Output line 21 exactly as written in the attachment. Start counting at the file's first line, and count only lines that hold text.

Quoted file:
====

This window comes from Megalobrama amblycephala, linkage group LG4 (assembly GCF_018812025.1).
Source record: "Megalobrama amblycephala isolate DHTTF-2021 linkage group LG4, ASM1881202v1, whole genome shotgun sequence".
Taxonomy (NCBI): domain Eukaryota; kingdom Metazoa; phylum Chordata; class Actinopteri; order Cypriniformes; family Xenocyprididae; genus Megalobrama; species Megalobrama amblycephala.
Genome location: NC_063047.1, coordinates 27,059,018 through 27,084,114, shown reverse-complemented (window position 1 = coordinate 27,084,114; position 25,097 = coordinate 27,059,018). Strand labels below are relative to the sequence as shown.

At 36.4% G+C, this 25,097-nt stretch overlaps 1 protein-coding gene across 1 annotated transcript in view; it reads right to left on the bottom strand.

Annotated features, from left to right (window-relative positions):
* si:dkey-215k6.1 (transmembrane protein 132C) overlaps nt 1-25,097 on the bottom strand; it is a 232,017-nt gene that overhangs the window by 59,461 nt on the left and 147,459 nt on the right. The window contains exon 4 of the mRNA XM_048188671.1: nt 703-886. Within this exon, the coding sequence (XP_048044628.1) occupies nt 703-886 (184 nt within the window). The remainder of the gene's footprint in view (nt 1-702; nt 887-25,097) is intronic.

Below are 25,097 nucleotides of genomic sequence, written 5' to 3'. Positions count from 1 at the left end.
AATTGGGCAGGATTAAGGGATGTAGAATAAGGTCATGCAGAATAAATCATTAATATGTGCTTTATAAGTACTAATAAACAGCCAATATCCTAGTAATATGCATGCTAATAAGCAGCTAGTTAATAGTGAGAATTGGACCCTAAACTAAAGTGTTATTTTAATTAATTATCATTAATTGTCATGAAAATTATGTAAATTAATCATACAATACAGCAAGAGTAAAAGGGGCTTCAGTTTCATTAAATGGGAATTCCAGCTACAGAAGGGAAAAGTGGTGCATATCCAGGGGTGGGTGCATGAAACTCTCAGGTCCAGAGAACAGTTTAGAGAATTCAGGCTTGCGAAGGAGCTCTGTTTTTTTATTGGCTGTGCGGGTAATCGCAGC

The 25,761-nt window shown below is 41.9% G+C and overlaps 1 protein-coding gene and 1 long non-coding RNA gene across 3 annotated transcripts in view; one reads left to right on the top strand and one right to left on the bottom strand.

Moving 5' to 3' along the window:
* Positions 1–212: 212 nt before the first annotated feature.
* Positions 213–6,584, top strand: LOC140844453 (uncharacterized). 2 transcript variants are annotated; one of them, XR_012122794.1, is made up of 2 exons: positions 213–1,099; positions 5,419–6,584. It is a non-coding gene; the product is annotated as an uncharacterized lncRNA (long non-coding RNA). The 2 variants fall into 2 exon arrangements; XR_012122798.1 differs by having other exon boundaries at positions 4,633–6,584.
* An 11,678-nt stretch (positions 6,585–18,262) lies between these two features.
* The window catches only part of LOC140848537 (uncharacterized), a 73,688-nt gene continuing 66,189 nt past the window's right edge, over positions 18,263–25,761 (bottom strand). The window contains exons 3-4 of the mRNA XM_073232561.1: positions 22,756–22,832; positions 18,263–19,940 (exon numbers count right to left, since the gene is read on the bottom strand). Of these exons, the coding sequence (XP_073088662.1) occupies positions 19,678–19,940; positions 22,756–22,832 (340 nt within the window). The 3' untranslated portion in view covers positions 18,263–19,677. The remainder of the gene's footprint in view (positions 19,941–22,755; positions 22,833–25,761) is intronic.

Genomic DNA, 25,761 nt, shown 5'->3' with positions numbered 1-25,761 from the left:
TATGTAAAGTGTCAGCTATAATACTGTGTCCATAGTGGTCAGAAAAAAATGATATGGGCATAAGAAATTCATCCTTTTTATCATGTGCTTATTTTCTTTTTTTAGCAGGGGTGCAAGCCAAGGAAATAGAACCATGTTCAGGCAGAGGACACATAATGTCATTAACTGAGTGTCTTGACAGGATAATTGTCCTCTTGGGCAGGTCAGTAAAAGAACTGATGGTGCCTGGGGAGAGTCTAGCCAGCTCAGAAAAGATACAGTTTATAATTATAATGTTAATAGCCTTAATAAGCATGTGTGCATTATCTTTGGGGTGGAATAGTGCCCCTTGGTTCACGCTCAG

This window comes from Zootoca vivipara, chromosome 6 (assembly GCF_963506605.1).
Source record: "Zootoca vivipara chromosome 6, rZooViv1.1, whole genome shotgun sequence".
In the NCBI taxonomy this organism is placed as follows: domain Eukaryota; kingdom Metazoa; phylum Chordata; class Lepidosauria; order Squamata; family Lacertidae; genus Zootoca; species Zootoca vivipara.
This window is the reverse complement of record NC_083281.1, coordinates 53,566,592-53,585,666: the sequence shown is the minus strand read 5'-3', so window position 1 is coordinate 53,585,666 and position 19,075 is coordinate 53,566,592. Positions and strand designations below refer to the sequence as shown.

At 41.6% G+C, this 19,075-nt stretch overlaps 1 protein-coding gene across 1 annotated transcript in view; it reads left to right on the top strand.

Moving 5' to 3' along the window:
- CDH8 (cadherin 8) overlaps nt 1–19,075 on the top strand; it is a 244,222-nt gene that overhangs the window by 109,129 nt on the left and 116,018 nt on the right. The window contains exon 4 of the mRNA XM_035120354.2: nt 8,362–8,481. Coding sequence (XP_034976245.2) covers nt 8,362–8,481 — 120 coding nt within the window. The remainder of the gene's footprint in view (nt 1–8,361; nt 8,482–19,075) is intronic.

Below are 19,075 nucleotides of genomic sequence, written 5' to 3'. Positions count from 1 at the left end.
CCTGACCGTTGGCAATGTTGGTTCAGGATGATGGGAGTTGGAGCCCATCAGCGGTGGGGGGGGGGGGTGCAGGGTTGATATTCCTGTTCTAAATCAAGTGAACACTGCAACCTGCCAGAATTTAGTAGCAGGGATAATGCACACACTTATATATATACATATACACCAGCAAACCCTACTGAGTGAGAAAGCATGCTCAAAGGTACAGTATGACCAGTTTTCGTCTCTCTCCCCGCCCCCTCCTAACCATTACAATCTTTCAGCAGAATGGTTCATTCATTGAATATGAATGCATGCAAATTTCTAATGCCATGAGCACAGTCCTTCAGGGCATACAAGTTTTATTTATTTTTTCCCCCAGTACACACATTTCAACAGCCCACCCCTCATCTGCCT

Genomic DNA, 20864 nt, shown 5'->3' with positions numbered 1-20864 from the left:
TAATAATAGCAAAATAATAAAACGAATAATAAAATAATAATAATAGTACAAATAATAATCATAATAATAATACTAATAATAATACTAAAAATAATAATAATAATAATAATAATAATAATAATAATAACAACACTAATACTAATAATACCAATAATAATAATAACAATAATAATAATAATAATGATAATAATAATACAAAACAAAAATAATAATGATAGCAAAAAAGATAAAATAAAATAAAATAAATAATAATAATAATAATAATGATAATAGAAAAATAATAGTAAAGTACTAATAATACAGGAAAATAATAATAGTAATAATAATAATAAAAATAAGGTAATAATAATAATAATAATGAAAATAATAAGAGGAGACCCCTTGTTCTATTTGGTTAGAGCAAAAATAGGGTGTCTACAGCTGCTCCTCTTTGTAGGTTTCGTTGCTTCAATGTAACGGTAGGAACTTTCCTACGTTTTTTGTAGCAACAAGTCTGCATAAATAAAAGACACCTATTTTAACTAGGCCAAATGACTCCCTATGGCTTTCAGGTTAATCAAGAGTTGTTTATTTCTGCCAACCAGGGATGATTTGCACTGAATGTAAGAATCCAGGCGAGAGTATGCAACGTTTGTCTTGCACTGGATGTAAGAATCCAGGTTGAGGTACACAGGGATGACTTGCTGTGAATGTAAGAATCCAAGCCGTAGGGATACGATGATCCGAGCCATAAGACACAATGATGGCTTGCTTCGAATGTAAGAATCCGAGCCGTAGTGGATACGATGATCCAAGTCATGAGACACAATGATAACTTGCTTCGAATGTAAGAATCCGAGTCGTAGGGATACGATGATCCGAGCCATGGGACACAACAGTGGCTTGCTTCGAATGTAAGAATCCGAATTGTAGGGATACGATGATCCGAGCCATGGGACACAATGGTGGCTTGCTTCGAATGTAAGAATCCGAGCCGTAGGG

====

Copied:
This window is the reverse complement of record NC_083281.1, coordinates 53,566,592-53,585,666: the sequence shown is the minus strand read 5'-3', so window position 1 is coordinate 53,585,666 and position 19,075 is coordinate 53,566,592. Positions and strand designations below refer to the sequence as shown.